This article was first published by Coventry Lord Mayor’s Committee for Peace and Reconciliation.
28 August is the International Day for the Remembrance of the Slave Trade and its Abolition, but Sir Mo Farah’s life tells a different story and demonstrates that slaves do not live in peace.
The Olympic gold medallist revealed in July that he was a victim of child trafficking and slavery. He was brought to the UK from Djibouti at the age of nine and forced to serve another family’s children.
So how big is the problem?
It is difficult to know. Many victims are unable or reluctant to report to authorities or may not be recognised as victims of modern slavery even if they do report.
Director of Anti-Slavery charity Unseen, Justine Currell, says: “We will never be able to eradicate this scourge without more people appreciating the extent of modern slavery and child trafficking, and the signs to look out for. Mo Farah has done a great job in moving understanding forward.”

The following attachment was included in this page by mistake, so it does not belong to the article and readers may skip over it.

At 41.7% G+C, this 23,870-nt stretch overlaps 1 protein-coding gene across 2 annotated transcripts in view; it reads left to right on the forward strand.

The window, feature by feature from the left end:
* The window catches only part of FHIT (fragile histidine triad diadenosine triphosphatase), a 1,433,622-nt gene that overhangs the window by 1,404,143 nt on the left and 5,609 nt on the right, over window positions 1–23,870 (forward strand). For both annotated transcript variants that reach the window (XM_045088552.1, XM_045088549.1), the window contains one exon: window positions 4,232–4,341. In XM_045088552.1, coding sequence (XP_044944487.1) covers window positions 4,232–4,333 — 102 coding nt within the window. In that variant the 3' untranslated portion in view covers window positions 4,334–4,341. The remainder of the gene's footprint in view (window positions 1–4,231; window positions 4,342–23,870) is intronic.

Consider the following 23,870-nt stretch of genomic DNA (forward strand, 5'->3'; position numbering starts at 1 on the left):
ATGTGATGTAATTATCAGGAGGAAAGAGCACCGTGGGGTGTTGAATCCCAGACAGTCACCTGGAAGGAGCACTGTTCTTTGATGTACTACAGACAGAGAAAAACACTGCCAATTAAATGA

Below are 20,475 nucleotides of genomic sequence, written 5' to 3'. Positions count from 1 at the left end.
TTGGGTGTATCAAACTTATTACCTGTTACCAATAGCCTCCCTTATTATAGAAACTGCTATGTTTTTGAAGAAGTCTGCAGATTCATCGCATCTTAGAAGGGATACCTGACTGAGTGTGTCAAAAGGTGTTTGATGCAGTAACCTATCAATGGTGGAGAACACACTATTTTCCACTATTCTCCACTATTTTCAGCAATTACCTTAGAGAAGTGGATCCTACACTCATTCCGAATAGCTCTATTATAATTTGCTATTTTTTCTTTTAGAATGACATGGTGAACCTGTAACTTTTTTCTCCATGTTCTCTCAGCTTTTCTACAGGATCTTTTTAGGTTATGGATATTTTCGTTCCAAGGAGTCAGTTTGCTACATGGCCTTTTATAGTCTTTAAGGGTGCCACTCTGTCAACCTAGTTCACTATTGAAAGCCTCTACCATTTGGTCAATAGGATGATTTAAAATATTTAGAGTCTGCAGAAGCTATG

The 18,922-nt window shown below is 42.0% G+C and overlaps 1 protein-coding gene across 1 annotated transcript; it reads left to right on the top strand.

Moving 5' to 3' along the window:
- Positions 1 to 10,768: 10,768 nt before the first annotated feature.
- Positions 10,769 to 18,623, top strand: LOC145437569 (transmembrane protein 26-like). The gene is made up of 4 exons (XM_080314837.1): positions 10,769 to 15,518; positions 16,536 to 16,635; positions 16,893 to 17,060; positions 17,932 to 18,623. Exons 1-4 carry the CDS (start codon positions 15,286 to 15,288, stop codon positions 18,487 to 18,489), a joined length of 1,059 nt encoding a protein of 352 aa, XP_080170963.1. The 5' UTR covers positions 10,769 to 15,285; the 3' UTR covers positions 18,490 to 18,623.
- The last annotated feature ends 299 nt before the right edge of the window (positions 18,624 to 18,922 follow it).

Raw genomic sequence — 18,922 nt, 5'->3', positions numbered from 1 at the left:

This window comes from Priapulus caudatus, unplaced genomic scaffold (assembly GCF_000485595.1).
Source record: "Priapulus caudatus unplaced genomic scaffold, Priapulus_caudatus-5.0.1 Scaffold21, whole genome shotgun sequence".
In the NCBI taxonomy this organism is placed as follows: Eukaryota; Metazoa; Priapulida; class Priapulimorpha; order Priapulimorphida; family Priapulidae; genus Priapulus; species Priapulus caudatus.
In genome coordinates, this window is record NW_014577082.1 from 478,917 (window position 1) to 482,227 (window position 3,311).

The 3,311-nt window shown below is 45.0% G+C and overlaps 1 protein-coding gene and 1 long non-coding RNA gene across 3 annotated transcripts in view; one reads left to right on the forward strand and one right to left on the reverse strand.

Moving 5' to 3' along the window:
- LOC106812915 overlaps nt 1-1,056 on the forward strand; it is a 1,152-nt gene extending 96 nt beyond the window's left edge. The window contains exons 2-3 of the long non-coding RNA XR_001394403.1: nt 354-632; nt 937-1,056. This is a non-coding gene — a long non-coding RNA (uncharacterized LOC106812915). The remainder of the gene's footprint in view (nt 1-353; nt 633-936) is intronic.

Home Office research in 2014 estimated that there were between 10,000 to 13,000 potential victims of modern slavery in the UK, but the UK National Crime Agency said this was only the “tip of the iceberg”. The Global Slavery Index estimated that there were 136,000 people living in modern slavery in the United Kingdom in 2016.
What can we do?
We can learn about the signs of modern slavery, for example by visiting https://www.unseenuk.org/about-modern-slavery/spot-the-signs/
If we spot something that doesn’t look right we can call the UK modern slavery & exploitation helpline on 08000 121 700
We can sign the petition to Protect, Not Neglect, victims of modern slavery in the UK at https://www.antislavery.org/take-action/campaigns/protect-not-neglect/
Watch the video below